Transitioning to ISO 9001:2015 : Transitioning to a new standard can be a daunting task but there have been several revisions before, meaning there is plenty of advice on how to do it. View the head of delegation for U.S. Technical … Advisory Group to ISO Technical Committee 176 (TAG 176), Lorri Hunt’s full interview HERE.

Implementing ISO 9001:2015 : Standards expert John DiMaria explains risk is embedded in many areas of ISO 9001:2015. Access ASQ’s ISO 9001 resources, including the standard, articles, books, training and information on the upcoming … conference at the links below

We will also continue to take a detailed look at the changes in ISO 9001 in the separate series of respective articles as well as in the ensuing episodes of 2016.

I wish warm greetings for the festivities of the season and highly fruitful New Year ………

I look forward to your active participation in enriching the blog carnival as we pursue our journey into 2016 by charting some new initiatives in our presentation style and content …………

Carnival of Quality Management Articles and Blogs – August 2013

Welcome to August 2013 edition of Carnival of Quality Management Articles and Blogs.

It indeed makes a good sense, to keep re-visiting some of the fundamental topics periodically and re-fresh, re-test and re-validate the foundation of our thinking. We begin our journey for the current edition with one of the founding block of Quality – ISO 9001, and the fundamental subject of need and importance of work instruction.

Difference Between Process, Procedures and Work Instructions is that of breadth and depth. A process defines the big picture and highlights the main elements of your business–breadth.  A procedure captures those elements and adds more information for functional responsibilities, objectives, and methods–depth.  Your work instructions fill in more detail for your procedures with detailed specifics–more depth. And since, A work instruction is simply what the name implies, instructions to do work, ISO 9001 clause 7.5.1 work instructions meticulously examines why the clause 7.5.1 of ISO 9001 does not refer to ‘work instruction’.

We have a similar, fundamental, ever-interesting, and extensive discussed and debated topic of Training.

Global State of Quality: Professional Training, on the basis of  ASQ’s Global State of Quality research has some interesting facts on this matter:
# “Organizations that govern quality with a centralized group are roughly 30 percent more likely to provide quality training to staff than organizations where a senior executive governs the quality process”.


# The research also shows that “the majority of organizations have a fairly narrow training scope by providing quality-related training to staff directly involved in the quality process. Only a handful of organizations provide quality training to all staff”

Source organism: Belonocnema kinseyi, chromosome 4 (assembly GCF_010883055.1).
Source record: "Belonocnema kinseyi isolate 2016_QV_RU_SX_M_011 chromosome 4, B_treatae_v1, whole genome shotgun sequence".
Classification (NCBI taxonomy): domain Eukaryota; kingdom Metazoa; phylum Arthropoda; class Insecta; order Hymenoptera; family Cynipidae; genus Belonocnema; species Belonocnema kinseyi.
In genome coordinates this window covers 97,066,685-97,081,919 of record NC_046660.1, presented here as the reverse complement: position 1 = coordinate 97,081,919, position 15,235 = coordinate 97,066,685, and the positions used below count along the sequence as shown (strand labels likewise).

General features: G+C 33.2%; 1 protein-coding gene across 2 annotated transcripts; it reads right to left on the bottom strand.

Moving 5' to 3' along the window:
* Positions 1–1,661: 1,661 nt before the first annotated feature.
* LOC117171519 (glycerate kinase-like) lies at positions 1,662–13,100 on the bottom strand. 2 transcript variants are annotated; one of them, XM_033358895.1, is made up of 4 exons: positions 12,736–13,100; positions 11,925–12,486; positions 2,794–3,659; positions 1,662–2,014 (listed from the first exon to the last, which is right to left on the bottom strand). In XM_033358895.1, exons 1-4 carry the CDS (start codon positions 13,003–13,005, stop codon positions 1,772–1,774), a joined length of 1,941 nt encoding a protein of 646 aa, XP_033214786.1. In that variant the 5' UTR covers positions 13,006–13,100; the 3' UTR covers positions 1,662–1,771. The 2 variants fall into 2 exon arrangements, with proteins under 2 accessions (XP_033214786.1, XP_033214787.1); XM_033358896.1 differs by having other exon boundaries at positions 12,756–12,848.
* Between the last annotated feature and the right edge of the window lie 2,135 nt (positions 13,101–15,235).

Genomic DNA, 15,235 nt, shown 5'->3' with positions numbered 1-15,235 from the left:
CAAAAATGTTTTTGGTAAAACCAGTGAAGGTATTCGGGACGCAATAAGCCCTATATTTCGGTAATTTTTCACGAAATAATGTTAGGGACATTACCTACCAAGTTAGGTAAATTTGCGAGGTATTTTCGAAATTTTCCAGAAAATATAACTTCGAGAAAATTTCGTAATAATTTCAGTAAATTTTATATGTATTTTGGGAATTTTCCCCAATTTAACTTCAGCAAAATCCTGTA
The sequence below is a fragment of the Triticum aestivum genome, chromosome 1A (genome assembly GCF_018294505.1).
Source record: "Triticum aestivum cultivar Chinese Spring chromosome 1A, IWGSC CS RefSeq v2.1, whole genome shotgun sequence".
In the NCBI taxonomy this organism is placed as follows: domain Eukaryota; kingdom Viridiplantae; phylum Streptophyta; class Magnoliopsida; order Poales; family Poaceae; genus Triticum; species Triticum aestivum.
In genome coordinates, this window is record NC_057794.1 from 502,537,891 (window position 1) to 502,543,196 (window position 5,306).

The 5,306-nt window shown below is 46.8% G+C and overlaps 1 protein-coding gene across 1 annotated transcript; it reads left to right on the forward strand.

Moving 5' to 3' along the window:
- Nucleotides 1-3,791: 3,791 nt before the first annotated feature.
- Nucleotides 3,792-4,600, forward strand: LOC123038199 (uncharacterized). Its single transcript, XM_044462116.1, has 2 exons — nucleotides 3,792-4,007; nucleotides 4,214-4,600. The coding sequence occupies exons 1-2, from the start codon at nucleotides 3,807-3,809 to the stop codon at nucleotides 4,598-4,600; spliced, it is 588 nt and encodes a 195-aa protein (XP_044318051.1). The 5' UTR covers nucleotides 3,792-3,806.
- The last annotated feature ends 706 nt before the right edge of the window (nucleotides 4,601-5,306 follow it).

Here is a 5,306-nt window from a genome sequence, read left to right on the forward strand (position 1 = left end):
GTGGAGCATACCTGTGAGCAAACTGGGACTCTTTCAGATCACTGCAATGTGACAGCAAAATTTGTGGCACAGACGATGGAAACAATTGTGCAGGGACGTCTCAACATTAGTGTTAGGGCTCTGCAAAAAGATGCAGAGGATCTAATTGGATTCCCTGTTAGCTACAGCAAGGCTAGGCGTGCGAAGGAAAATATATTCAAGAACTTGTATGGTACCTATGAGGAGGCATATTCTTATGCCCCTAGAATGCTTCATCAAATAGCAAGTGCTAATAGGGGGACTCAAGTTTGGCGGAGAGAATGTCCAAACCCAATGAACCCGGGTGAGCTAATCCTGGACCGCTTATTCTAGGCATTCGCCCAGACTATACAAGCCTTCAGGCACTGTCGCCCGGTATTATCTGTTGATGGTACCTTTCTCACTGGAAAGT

Is it because the training is perceived more as and end that meets ISO 9001 Training Requirements, and is not being very creatively as tool that can, at the minimum,  go long way in retaining the interest of an employee in the work, and at a higher level can be a great tool for the employee engagement.?

A happy (retained) employee and their voluntary engagement would work volumes in so far as all round aspects Quality – of goods & services, service to customers, care of other stakeholder’s interests and the work environment  are concerned.

The two quotes mentioned in Tim McMahon’s  The Worst Waste of All: Lack of Employee Involvement  aptly sum the message of the article – Thinking you can’t is the worst form of waste because it thwarts your tackling the other, more-familiar forms of waste – : Henry Ford probably said it best when he noted, “You can think you can achieve something or you can think you can’t and you will be right.”. AND “Far better is it to dare mighty things, to win glorious triumphs, even though checked by failure…than to rank with those poor spirits who neither enjoy much nor suffer much, because they live in a grey twilight that knows not victory nor defeat.” – Theodore Roosevelt.

In this regards, Nicole Radziwill in her blog Quality and Innovation , aiming to explore “quality and productivity & innovation in socio-technical systems, presents “unique quality orientation” at Max’s in Making Quality Standards a Collaborative Game the service staff and the customer!

That also reminded me to search for some concise material on “Mumbai’s Dabbawala”’s  as an example of the all-round qualitative benefits of the engagement of the people in their work.  Among several excellent presentations available on Slide Share, we take  a look at one representative presentation – The Wonder of Mumbai Dabbawalas.- by Targetseo’s Paavan Solanki.

If the Quality professional think why have been talking of such a fundamental people issue on A Carnival of Quality Management articles, a visit to Tanmay Vora’s SHRM Top 20 Indian HR Influencers Active on Social Media 2013, wherein he talks about the challenge for those who wish to make a difference is to generate influence and reaffirms his belief: Excellence is a product of leading people well and every manager, in that sense, is an HR Manager. Building a culture of excellence is not just a departmental job of HR, it is everybody’s job. And to further buttress the point, we have his recognition as #3 in “Top 20 Indian HR Influencers Active on Social Media 2013”’